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Archive for the ‘Short Essays’ Category

Go Brown To A Fourth Term: The Strange Story of Labour’s Comeback

Gerry Hassan

The Scotsman, March 27th 2010

As the Scottish Labour Party meets today in Glasgow, the party now finds itself in the surprising situation of an open, competitive election with everything to play for.

Labour has been through a lot these last few years: recession, a banking crisis, three attempted coups against the leader, cash for honours, the expenses crisis, and that’s without mentioning Iraq and Afghanistan.

Labour is short of members, resources and monies, and yet it is still standing. Is Gordon Brown really ‘the Comeback Kid’? This raises the question of what Labour stands for after all this? What is the essence of the party’s soul? And what would happen if the party managed against it all to win an historic fourth term?

Senior figures in the party still command the ability to order their depleted, exhausted forces to mount attacks and counter-attacks, and to push every sinew and part of themselves to rise to the task of mounting one more challenge against the Tories. Read the rest of this entry »

The Auld Enemies Still?

Gerry Hassan

The Scotsman, March 19th 2010

The Scotland-England relationship is one of the defining ways many Scots view the world. It ranges from football and rugby rivalry to history, politics, culture and identity.

At the weekend Scots rugby fans booed English players at Murrayfield, while we have grown accustomed to Scots football crowds booing the playing of ‘God Save the Queen’ for England at Hampden. And then there is the ‘Anyone But England’ phenomenon.

Why should Scotland define so much of its identity and sense of itself via what we think of England? This gives the power over who we are to someone else. Some argue that none of this really matters, and that it is all harmless fun about football and sport, but most of us know this is about much more, and tells us something uncomfortable about ourselves.

The ‘Anyone But England’ opinion uses a lot of false memory history syndrome. It dares to suggest that the English are the ones who have the problem from arrogant English football commentators, to the constant misunderstanding of ‘England’ as ‘Britain’, and 1966 and all that. Read the rest of this entry »

The Strange Story of Labour Scotland

Gerry Hassan

Sunday Times, March 14th 2010

The Scottish Labour Party has always been a strange beast, misunderstood by many, but with a romantic, sentimental sense of itself.

It is a party which has won every Westminster election since 1959 – thirteen in a row – which makes this part of Scottish politics even more uncompetitive than the SPL!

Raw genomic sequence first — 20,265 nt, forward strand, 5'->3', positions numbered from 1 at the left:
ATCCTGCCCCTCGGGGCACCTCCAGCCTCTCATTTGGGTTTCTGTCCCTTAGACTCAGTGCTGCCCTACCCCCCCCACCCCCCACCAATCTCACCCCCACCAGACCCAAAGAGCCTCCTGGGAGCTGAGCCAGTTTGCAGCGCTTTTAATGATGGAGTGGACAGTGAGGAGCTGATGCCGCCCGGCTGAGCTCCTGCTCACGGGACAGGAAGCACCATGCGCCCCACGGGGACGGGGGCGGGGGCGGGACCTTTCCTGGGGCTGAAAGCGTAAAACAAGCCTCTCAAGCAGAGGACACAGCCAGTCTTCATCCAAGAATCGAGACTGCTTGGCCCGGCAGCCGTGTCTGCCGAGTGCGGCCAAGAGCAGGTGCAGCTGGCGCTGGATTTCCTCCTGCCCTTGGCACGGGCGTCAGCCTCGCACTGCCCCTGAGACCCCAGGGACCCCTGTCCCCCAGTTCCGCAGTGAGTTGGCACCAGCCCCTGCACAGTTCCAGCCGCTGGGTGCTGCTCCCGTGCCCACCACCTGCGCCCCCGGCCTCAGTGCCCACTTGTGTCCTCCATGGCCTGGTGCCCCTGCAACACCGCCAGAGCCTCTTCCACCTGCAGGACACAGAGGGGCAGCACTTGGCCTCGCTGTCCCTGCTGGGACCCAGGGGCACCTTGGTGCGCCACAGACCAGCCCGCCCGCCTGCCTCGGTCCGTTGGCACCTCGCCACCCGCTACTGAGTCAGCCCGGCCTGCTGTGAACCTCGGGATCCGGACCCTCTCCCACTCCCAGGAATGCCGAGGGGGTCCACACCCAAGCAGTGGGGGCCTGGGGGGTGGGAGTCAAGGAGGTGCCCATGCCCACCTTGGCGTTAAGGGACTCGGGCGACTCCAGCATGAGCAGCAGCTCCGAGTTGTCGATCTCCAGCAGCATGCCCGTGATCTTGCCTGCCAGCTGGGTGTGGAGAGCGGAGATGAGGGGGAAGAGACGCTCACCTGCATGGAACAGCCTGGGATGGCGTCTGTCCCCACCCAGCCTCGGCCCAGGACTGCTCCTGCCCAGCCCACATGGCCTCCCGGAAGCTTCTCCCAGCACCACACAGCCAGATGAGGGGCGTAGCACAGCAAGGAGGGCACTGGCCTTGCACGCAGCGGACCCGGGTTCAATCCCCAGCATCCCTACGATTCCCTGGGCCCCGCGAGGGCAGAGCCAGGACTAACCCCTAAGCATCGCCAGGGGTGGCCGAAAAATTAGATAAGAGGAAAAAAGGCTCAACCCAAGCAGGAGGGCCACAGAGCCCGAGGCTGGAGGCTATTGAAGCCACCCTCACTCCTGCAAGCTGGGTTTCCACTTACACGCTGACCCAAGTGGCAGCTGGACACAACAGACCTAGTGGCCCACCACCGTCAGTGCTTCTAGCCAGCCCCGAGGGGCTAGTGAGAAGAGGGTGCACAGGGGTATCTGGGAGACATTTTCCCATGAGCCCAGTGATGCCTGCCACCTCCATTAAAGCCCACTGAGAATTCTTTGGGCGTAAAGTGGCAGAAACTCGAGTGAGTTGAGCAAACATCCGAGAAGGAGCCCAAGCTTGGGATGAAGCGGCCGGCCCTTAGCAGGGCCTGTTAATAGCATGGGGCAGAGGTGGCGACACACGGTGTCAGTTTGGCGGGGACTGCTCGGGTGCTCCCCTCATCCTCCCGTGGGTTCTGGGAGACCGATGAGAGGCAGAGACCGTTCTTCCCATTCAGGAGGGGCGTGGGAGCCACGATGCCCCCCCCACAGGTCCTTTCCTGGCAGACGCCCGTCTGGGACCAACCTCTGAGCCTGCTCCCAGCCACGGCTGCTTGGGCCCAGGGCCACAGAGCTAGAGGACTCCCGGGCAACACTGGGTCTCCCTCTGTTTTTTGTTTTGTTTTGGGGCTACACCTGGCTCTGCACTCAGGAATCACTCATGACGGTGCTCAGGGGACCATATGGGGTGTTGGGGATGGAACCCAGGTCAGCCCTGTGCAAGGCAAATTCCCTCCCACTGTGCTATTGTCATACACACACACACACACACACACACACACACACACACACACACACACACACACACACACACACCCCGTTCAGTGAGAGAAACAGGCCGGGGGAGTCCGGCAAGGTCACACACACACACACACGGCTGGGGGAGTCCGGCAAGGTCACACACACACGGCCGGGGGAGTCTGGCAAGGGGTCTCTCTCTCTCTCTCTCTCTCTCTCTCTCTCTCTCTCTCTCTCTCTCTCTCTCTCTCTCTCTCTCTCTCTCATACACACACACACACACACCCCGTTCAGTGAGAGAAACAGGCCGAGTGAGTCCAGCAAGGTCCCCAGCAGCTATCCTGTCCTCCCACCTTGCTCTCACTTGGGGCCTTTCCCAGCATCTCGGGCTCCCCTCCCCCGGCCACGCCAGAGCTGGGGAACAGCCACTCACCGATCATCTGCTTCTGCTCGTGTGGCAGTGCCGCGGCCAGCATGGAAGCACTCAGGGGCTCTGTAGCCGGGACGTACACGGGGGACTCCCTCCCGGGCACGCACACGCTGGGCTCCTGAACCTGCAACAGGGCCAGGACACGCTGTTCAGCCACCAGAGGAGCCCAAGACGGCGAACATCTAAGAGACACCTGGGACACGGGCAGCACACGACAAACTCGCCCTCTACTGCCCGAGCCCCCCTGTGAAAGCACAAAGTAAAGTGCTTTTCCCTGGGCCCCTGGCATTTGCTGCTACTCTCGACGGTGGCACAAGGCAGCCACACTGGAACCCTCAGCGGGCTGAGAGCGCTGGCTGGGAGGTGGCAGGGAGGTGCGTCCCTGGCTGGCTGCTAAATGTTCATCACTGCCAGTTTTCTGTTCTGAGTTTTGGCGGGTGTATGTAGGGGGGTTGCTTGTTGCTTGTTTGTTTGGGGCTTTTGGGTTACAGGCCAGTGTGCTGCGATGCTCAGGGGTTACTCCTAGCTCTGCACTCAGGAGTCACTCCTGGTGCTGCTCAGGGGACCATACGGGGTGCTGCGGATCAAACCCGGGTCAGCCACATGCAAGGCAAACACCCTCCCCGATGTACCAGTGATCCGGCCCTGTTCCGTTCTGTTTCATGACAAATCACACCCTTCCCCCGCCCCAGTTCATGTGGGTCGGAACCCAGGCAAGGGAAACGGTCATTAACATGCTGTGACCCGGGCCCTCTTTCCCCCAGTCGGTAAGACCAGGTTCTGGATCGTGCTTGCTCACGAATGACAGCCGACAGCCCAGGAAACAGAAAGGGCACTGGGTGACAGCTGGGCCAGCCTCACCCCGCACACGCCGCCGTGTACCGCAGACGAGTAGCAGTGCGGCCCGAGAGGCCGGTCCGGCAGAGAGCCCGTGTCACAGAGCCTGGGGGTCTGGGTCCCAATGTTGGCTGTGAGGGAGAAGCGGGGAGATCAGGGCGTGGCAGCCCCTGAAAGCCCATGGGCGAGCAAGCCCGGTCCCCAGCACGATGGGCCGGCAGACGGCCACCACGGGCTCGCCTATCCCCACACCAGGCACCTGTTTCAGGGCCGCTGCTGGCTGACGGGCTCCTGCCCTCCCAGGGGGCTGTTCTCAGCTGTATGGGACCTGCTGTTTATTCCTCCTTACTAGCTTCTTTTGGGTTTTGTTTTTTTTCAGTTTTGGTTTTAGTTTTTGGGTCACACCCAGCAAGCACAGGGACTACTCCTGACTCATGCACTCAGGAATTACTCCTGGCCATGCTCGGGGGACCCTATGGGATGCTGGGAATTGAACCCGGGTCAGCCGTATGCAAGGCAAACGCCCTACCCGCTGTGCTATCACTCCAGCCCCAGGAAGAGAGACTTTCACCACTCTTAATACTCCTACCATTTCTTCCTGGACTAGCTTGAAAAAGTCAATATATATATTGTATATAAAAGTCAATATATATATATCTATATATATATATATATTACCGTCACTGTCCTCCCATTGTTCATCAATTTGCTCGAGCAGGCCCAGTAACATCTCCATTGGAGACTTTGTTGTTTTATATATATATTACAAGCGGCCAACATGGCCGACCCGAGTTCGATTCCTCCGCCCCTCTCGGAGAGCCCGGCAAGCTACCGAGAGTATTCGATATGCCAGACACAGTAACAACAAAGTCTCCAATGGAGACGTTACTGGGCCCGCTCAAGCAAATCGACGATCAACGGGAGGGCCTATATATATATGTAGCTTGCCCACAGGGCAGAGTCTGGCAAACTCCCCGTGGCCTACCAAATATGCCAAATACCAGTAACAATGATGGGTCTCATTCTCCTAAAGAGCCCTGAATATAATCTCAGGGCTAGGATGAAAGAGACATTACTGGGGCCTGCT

What is interesting is how the party has done this and been changed in the process. For all its myths, Scottish Labour has achieved this success without being that popular. The party has never won a majority of the popular vote, and only come near once (1966 with 49.9%).

A contributory factor to Scottish Labour’s strength – and one which aided Thatcher down south in the 1980s – has been facing a divided opposition, shaped here by the long decline of the Conservatives and the failure of the SNP to mount a serious challenge until recently. Read the rest of this entry »

The Land of Wild West Labour:

The Steven Purcell and Strathclyde Passenger Scandals in Context

Gerry Hassan

The Scotsman, March 11th 2010

Glasgow as a city has always been a bit on an enigma from ‘second city of the Empire’ to ‘second city of shopping’. Its politics have been shaped by the allure of ‘Red Clydeside’, while driven by the reality of a city of pragmatism, deals and doing business.

As long ago as 1953, ‘The Times’ said in an editorial, ‘Nowadays, the ‘Red Clyde’ is no more than pink’, and that has been the prevailing motto of the last few decades, explicitly so in the decades from ‘Glasgow’s Miles Better’ onward as the city consciously tried to rebrand and promote itself.

The resignation of Steven Purcell as Glasgow council leader has been a tragic one personally, but also one with a wider political dimension which has yet to fully unfold. This touches on the unacceptable face of Labour patronage which still prevails in parts of Scotland, and rules Glasgow and much of the West of Scotland in particular. Read the rest of this entry »

From Munich and Suez to the Iraq War

Gerry Hassan

The Scotsman, March 5th 2010

Gordon Brown’s role in the Iraq war will come under focus today when he gives evidence to the Chilcot inquiry.

The Iraq war is the point where Tony Blair lost his political touch, and became ‘Bliar’ in the eyes of many voters. Despite four previous inquiries into the war, none of them as comprehensive as this, a sense of anger, frustration and lack of trust now pervades how the public view politicians and the conflict.

Much of this anger is addressed personally at Tony Blair, his role in making the case for war, the ‘sexed-up’ dossiers, the dissembling and spin, and the relationship with George W. Bush. Gordon Brown faces questions about what his views were in the crucial months leading up to war, why he didn’t oppose it, and when it was set to happen, the contentious issue of funding it.

However, the Iraq war did not happen as an isolated event, or just because of the perfidy of Blair and acquiescence of Brown. It happened in the context of where Britain sees itself in the world, how it understands its past, and its strategic interests. In particular, if we examine the two British foreign policy disasters of the last century, Munich and Suez, we can throw wider light on the Iraq war. Read the rest of this entry »

The People’s Flag and the Union Jack: An Alternative History of Britain and the Labour Party
Gerry Hassan is a writer, commentator and thinker about Scotland, the UK, politics and ideas. more >
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